What you Need to Know About Histograms

Original Publish Date: 11-September-2013
Last Revision: 11-April-2016

If you ask us what is the most potent tool a night photographer can wield, we’ll tell you: the histogram.  Unfortunately nearly all of the histogram information available seems to spend too much effort talking about what a histogram should look like and not enough time explaining what a histogram is… or that there are many different histograms and not all are equally useful. For example there are: luminosity histograms constructed from thumbnails created by the camera, there are color histograms created from the same thumbnails, and then there are luminosity and color histograms based on the actual sensor data – but those are rare. And of course there are still more histograms.

In my early days I took what I thought was a fabulous photo of the fog creeping up against Mount Allison. It looked SO good on my LCD that I knew I was going to be in love with it. When I got home I realized that it was far from ideal. It was woefully underexposed and very noisy. That’s because I didn’t think to look at the histogram. At the time noise handling was not great and it wasn’t until recently that I was able to tease a half-decent image out of the data.

Deconstructing A Histogram

The best way to understand a histogram is to experiment. But before we launch into some experimentation, let me take a stab at explaining what a histogram is.

A histogram is a graph that shows the distribution of brightness (luminosity) over the range from the darkest possible to the brightest possible pixel.

Each vertical column reveals the number of pixels in the image that have that brightness level.  Usually the left edge is the darkest possible pixel – black – and the right edge is the brightest possible pixel – but there are some variations in histograms which we’ll cover in a moment.  Here is a degenerate, but perfectly valid histogram.

A histogram showing only three brightness levels – nothing brighter than mid range.

In the graph above, we see that there are some (we don’t know how many) of the darkest possible luminosity.  A lot of pixels that are relatively dark – corresponding to the tallest line, and a few pixels in the “midrange” of possible brightness values at the next stubby little line. The image from which the histogram was made is this one:

A degenerate image composed of several primary colors.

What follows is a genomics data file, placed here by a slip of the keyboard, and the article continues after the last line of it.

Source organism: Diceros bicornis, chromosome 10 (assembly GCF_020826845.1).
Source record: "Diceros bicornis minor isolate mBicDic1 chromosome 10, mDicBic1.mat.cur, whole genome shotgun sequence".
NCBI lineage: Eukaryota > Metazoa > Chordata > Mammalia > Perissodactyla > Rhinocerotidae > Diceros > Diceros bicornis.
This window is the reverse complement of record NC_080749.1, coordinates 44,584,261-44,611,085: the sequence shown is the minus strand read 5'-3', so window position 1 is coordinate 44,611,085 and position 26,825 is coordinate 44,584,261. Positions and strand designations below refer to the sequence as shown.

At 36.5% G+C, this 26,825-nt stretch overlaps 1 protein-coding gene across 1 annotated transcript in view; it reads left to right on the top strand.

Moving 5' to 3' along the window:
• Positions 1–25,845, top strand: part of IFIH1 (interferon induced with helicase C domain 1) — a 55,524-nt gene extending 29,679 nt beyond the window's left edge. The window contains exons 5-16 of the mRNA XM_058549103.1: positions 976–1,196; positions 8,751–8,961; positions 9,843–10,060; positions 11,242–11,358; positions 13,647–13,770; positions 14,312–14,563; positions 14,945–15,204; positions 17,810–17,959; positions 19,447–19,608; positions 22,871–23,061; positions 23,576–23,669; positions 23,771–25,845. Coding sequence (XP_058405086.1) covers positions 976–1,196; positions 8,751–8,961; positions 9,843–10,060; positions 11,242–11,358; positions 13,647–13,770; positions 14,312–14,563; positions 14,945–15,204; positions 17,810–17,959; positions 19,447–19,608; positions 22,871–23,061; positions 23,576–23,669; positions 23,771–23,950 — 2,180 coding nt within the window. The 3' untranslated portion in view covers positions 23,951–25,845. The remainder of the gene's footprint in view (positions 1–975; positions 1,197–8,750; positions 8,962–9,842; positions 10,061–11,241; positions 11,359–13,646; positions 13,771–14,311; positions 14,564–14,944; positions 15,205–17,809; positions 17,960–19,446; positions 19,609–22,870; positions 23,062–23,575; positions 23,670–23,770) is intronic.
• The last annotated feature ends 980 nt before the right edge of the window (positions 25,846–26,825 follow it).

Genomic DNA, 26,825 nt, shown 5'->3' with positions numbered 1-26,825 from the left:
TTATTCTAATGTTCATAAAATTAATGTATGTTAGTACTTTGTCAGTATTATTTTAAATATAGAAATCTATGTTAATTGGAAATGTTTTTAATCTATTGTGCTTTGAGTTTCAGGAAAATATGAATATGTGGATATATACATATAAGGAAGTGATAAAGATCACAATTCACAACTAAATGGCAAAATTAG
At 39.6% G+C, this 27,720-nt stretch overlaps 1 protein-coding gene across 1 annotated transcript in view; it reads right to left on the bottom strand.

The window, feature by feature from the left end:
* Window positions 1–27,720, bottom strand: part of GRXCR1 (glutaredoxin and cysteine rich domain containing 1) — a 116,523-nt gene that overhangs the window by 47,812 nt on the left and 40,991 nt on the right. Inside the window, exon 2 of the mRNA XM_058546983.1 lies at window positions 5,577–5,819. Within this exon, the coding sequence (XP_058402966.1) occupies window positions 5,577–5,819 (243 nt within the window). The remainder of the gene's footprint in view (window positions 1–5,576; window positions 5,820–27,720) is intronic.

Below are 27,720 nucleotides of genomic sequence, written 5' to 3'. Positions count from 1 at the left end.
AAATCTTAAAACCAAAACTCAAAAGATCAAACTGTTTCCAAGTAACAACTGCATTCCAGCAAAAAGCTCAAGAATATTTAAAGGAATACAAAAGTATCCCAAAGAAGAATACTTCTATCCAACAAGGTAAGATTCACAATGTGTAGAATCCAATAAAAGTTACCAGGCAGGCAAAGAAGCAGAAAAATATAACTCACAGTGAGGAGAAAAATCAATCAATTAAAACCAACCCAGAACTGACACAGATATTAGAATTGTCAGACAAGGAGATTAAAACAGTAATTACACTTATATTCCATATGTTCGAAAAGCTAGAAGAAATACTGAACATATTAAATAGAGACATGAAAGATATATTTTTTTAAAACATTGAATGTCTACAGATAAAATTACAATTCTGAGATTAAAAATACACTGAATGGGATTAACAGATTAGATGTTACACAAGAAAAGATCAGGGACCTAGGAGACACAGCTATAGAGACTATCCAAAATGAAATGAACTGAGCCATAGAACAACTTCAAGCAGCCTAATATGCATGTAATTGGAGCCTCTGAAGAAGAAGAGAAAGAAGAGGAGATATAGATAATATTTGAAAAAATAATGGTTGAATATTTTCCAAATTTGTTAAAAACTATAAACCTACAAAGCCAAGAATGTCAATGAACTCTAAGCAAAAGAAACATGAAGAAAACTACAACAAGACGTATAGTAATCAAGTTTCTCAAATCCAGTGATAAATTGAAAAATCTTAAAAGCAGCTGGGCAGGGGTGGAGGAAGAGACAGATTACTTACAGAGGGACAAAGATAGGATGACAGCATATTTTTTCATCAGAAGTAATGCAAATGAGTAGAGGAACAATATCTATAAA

Looking at the image, it is pretty obvious that the little bump on the far left of the histogram is the black frame around the border. The tall line in the histogram is the brown, and the little bump near the middle is the orange color.  What may be puzzling is that the orange looks pretty bright and you would not expect it to fall only about half way across the range from darkest to lightest values. In fact there IS clipping in the red channel – but we don’t see that in our luminosity histogram above! We’ll see why in a moment.

If one of the columns reaches the top of the graph it does NOT mean a “blow out” has happened. Likewise if a column appears at the right or left edge of the graph it does not mean that data has been lost or “blown out” – it does indicate that there MIGHT be a problem.

At right is another histogram for the same data, 4 of them, actually. This was created using Photoshop’s “All Channels” view.

Rather than luminosity, the top histogram is in mode RGB showing each of the colors in this simple image against the maximum for that color.

The Red Histogram shows a complete range of reds from the darkest possible in the black border to the lightest possible. And here is where we first get a clue that quite a bit of the red is in the extreme right hand side of the histogram.  Most of the red is contained in the brown color.

The Green histogram shows the darkest possible green (i.e. black) and some green in the left 1/5th of the possible values, while the blue histogram shows only black and very dark blues.

Admittedly the image is not illustrative of a typical photograph of any kind. It does show clearly how the histogram corresponds to the values in the image.

The image was created from additive layers using blend mode Linear Dodge ADD. Each layer has been constructed in different colors using the color value shown.  It is easy to calculate the majority of RGB triplets as: R=128, G=64, and B=32+16 (48).  The maximum values for an 8-bit image would be 255,255,255 – the value of the “whitest possible white” in this color space.